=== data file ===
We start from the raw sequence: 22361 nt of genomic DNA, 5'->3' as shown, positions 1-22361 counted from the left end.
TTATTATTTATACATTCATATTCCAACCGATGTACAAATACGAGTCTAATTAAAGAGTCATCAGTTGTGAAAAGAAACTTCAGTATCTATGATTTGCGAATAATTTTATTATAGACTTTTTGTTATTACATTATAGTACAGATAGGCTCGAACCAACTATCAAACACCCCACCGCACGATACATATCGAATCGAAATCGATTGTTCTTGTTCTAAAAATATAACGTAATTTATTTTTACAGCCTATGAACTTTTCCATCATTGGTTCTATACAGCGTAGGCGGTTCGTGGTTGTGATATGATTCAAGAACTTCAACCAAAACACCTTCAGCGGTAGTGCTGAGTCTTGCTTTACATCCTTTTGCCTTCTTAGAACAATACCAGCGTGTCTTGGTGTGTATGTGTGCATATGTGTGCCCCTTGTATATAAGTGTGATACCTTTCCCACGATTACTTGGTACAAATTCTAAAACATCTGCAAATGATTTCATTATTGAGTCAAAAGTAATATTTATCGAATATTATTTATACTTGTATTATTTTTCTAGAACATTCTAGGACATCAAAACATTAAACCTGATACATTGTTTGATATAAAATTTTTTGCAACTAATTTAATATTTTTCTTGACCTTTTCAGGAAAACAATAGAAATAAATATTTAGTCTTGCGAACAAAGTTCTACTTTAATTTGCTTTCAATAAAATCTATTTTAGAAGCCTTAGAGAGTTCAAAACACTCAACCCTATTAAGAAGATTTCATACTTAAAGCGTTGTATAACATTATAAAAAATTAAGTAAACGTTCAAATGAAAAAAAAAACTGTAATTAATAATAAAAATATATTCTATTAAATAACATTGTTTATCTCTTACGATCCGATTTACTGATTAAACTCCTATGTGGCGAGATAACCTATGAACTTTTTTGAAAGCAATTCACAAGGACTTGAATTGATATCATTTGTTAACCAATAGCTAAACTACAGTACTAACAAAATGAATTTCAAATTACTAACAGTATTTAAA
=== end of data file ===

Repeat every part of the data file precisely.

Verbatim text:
We start from the raw sequence: 22361 nt of genomic DNA, 5'->3' as shown, positions 1-22361 counted from the left end.
TTATTATTTATACATTCATATTCCAACCGATGTACAAATACGAGTCTAATTAAAGAGTCATCAGTTGTGAAAAGAAACTTCAGTATCTATGATTTGCGAATAATTTTATTATAGACTTTTTGTTATTACATTATAGTACAGATAGGCTCGAACCAACTATCAAACACCCCACCGCACGATACATATCGAATCGAAATCGATTGTTCTTGTTCTAAAAATATAACGTAATTTATTTTTACAGCCTATGAACTTTTCCATCATTGGTTCTATACAGCGTAGGCGGTTCGTGGTTGTGATATGATTCAAGAACTTCAACCAAAACACCTTCAGCGGTAGTGCTGAGTCTTGCTTTACATCCTTTTGCCTTCTTAGAACAATACCAGCGTGTCTTGGTGTGTATGTGTGCATATGTGTGCCCCTTGTATATAAGTGTGATACCTTTCCCACGATTACTTGGTACAAATTCTAAAACATCTGCAAATGATTTCATTATTGAGTCAAAAGTAATATTTATCGAATATTATTTATACTTGTATTATTTTTCTAGAACATTCTAGGACATCAAAACATTAAACCTGATACATTGTTTGATATAAAATTTTTTGCAACTAATTTAATATTTTTCTTGACCTTTTCAGGAAAACAATAGAAATAAATATTTAGTCTTGCGAACAAAGTTCTACTTTAATTTGCTTTCAATAAAATCTATTTTAGAAGCCTTAGAGAGTTCAAAACACTCAACCCTATTAAGAAGATTTCATACTTAAAGCGTTGTATAACATTATAAAAAATTAAGTAAACGTTCAAATGAAAAAAAAAACTGTAATTAATAATAAAAATATATTCTATTAAATAACATTGTTTATCTCTTACGATCCGATTTACTGATTAAACTCCTATGTGGCGAGATAACCTATGAACTTTTTTGAAAGCAATTCACAAGGACTTGAATTGATATCATTTGTTAACCAATAGCTAAACTACAGTACTAACAAAATGAATTTCAAATTACTAACAGTATTTAAA